How free are “free” mobile apps?
Not at all, of course, just like their “free” online brethren.
Mobile apps and online services such as Facebook, Google et al. might not cost anything, but they come at the cost of having our privacy picked over by voracious ad networks.
Researchers at the School for Computer Science at the Georgia Institute of Technology recently delved into just how much data users are giving away to pay for free mobile apps.
As described in a recently released paper titled The Price of Free: Privacy Leakage in Personalized Mobile In-App Ads, the researchers found that in-app advertising is leaking potentially sensitive personal information on millions of mobile phone users, including how much money we make, whether or not we’ve got kids, and what our political leanings are.
We have a permeable membrane between ad networks and mobile app developers to thank for all this dribbling.
How that leaky membrane works
From Georgia Tech’s press release:
- Mobile app developers choose to accept in-app ads inside their app
- Ad networks pay a fee to app developers in order to show ads and monitor user activity: collecting app lists, device models, geolocations, etc. This aggregate information is made available to help advertisers choose where to place ads
- Advertisers instruct an ad network to show their ads based on topic targeting (such as “Autos & Vehicles”), interest targeting (such as user usage patterns and previous click throughs), and demographic targeting (such as estimated age range)
- The ad network displays ads to appropriate mobile app users and receives payment from advertisers for successful views or click throughs by the recipient of the ad
- In-app ads are displayed unencrypted as part of the app’s GUI. Therefore, mobile app developers can access the targeted ad content delivered to its own app users and then reverse-engineer that data to construct a profile of their app customer
To test what’s being leaked, researchers created a custom-built Android app that they installed on more than 200 participants’ phones.
Then, they reviewed the accuracy of personalized ads served to test subjects from the Google mobile ad network, AdMob, based on their personal interests and demographic profiles.
The researchers note that as far as they know, this is the first study to suggest that demographics play a key role in determining what ads we’re fed, as opposed to just our interests.
They found that more than 57% of ad impressions for 41% of the users match users’ interests, but even more match their demographics: more than 73% of ad impressions for 92% of users are correlated with user’s demographic information.
They also found that a mobile app developer could learn these things about a user from the ads shoveled onto their phone:
- Gender, with 75% accuracy
- Parental status, with 66% accuracy
- Age group, with 54% accuracy
- Income, political affiliation, and marital status, with higher accuracy than random guesses
Note that Google deems some demographic identifiers – including race, religion, sexual orientation or health – to be so sensitive that it explicitly rules out using them for ad shoveling.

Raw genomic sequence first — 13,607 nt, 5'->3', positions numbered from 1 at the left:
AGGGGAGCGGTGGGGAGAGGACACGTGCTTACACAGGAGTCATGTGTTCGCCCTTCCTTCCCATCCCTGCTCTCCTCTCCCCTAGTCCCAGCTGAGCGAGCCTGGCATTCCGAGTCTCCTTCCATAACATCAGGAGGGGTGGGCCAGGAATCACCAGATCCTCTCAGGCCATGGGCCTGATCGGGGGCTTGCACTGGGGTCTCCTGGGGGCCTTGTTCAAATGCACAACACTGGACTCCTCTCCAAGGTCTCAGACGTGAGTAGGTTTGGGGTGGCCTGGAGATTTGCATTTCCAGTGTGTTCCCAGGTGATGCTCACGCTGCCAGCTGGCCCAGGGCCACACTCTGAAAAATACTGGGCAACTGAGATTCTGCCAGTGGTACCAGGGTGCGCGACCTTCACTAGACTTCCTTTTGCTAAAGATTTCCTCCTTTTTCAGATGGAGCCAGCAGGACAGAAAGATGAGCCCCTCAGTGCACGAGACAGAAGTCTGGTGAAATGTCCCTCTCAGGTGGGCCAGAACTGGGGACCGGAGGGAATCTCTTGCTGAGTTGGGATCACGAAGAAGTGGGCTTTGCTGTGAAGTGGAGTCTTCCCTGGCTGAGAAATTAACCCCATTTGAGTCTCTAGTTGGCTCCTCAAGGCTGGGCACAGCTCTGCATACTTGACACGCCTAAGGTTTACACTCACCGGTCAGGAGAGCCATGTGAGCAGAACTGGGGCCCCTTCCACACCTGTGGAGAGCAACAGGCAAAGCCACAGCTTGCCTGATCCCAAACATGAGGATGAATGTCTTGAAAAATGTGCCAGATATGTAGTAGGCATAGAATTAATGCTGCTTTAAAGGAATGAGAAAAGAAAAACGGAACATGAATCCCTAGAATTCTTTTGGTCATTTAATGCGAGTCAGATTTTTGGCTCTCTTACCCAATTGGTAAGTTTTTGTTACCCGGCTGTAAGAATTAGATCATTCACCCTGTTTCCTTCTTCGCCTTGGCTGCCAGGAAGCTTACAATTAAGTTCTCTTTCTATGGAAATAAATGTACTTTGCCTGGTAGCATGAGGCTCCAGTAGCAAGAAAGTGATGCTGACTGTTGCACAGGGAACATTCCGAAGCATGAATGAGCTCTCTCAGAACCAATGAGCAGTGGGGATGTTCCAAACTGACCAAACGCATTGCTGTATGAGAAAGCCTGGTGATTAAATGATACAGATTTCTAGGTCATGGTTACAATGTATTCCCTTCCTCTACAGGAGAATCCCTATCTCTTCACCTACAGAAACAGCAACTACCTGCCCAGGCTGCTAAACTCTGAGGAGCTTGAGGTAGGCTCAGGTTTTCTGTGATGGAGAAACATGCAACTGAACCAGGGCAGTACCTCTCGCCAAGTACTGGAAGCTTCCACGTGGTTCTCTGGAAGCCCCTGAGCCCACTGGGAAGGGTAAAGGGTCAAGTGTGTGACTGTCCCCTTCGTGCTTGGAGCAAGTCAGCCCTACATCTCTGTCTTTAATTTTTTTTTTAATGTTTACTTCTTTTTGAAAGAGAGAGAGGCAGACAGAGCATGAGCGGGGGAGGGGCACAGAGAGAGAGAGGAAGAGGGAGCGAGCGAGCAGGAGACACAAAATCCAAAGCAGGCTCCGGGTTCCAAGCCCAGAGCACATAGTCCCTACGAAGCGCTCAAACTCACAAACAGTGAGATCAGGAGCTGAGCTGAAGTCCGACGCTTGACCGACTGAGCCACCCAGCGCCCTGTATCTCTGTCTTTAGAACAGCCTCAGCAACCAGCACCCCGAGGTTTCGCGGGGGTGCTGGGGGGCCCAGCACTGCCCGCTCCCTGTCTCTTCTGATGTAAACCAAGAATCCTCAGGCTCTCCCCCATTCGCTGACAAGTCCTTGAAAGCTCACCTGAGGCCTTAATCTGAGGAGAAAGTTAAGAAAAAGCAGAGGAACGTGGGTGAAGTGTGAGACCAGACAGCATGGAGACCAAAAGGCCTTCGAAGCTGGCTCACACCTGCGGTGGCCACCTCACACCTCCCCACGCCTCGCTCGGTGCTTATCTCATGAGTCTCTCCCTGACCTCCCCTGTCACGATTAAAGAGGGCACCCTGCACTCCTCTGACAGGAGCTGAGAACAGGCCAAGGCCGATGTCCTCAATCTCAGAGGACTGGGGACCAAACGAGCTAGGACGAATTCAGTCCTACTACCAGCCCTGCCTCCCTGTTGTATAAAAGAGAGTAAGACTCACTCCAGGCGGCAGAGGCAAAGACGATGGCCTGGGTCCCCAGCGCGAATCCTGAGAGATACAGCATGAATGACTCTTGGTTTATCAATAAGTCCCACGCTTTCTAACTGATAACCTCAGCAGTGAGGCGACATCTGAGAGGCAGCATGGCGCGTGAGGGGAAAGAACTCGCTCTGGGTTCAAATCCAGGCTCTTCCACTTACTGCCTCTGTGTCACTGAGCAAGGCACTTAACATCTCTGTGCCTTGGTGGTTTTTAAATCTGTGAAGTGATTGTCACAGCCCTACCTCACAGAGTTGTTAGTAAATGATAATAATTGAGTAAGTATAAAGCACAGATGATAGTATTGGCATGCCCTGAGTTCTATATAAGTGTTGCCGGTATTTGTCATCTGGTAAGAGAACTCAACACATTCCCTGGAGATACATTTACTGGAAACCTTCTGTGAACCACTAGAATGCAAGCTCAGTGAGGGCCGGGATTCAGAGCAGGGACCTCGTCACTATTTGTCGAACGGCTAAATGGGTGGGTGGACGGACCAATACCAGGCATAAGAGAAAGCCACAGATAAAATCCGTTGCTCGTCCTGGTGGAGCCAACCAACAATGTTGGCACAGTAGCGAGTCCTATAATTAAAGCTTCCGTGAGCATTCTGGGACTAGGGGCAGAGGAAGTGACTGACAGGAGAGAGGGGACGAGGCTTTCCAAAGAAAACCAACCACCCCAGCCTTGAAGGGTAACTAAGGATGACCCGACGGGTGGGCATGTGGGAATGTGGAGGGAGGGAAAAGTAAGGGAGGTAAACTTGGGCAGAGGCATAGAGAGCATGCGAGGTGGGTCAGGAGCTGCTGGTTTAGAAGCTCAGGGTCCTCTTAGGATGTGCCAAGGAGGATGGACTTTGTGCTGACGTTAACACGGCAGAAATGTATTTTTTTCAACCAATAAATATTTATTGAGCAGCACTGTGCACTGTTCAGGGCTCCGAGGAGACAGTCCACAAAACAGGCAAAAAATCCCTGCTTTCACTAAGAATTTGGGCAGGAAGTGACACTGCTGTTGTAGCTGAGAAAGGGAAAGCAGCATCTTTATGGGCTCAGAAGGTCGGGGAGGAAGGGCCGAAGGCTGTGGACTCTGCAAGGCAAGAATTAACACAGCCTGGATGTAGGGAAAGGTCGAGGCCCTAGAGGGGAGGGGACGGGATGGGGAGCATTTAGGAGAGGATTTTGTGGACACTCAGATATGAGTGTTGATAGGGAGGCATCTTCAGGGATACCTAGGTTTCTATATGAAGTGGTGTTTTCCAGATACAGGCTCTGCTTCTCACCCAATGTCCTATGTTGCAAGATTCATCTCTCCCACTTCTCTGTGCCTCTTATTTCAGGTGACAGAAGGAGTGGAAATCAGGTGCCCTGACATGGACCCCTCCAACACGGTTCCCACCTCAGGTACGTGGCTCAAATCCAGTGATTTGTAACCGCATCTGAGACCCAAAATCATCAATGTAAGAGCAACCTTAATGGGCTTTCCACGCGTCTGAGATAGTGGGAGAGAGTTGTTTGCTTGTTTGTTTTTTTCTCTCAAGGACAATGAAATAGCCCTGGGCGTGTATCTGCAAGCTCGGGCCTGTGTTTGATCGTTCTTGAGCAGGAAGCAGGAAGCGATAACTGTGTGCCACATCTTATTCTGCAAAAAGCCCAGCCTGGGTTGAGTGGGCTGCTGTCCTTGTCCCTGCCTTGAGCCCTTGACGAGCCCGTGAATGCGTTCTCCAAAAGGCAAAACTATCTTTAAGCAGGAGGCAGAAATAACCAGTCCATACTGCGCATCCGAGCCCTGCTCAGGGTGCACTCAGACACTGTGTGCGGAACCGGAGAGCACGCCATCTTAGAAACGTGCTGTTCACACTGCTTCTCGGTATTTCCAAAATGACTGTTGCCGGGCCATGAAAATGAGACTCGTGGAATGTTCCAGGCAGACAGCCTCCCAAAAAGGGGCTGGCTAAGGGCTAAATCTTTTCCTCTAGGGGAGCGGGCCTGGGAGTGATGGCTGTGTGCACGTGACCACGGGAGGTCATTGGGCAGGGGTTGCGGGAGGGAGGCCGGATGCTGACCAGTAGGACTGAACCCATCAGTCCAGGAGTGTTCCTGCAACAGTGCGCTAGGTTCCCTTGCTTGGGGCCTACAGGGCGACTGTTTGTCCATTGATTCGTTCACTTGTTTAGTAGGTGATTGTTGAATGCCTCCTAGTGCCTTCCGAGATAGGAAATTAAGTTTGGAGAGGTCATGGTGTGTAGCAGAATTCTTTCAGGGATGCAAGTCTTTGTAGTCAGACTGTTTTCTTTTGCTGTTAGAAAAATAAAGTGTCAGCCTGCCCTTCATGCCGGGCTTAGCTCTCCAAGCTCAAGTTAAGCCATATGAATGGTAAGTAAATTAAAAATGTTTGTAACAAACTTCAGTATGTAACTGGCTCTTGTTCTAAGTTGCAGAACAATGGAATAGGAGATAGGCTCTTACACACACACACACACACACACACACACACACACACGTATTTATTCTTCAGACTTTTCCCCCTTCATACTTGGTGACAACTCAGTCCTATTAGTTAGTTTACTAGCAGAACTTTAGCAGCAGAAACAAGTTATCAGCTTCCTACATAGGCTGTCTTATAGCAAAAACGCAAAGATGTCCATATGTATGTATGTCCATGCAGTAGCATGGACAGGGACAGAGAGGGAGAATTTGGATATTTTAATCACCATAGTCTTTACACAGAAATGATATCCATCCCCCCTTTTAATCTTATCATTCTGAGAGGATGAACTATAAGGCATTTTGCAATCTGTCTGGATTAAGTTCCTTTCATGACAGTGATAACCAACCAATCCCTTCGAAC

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In fact, in-app advertising opens up a new channel for leaking personal information – age, gender, whether they have kids, income, political affiliation, marital status – to anybody who can access the ads, in spite of none of that demographic information supposedly being used for personalization.
From the paper:
This finding shows that in in-app advertisement settings, a guarantee from Google is no longer enough for protecting the user’s privacy, since user information that Google uses for personalization can be inadvertently leaked to any third party that host[s] Google ads, and Google has no control over how such leaked information an be used to derive more sensitive information about the user.
The researchers found that the root cause of the privacy leakage is the lack of isolation between the ads and mobile apps. Adopting HTTPS wouldn’t do anything to protect the ad traffic.
They point to previous work that highlighted the need to isolate ad libraries largely from the perspective of separating permissions of ad-related code from the code of the hosting app.
But in addition, their work shows there’s also a need to prevent the hosting app from reading the ad library’s data when that data is derived from the ad-network’s private information, they concluded.
They suggest that ad providers should build defense mechanisms into their products to protect users’ privacy, such as noise or randomness added to personalized results, similar to what’s been suggested for protecting privacy around people’s search histories.
Ad networks could also provide coarser grained targeting options for advertisers, the researchers suggested.
For example, rather than target 26-year-old users, ad networks might instead provide a range to target: say, 25 to 34. Google AdMob is already offering coarser ad targeting for age groups.
How likely is it that ad networks would smudge the precision of their ad personalization and thereby potentially threaten their ad revenues, just to protect our data privacy?
Good question! But hey, the researchers said, it’s worth throwing onto the table:
We will leave it as an open problem to identify a strategy that can avoid such tradeoff and still work in the current ad-hosting environment (where there is no isolation between the logic/data of the ad-library and the main app).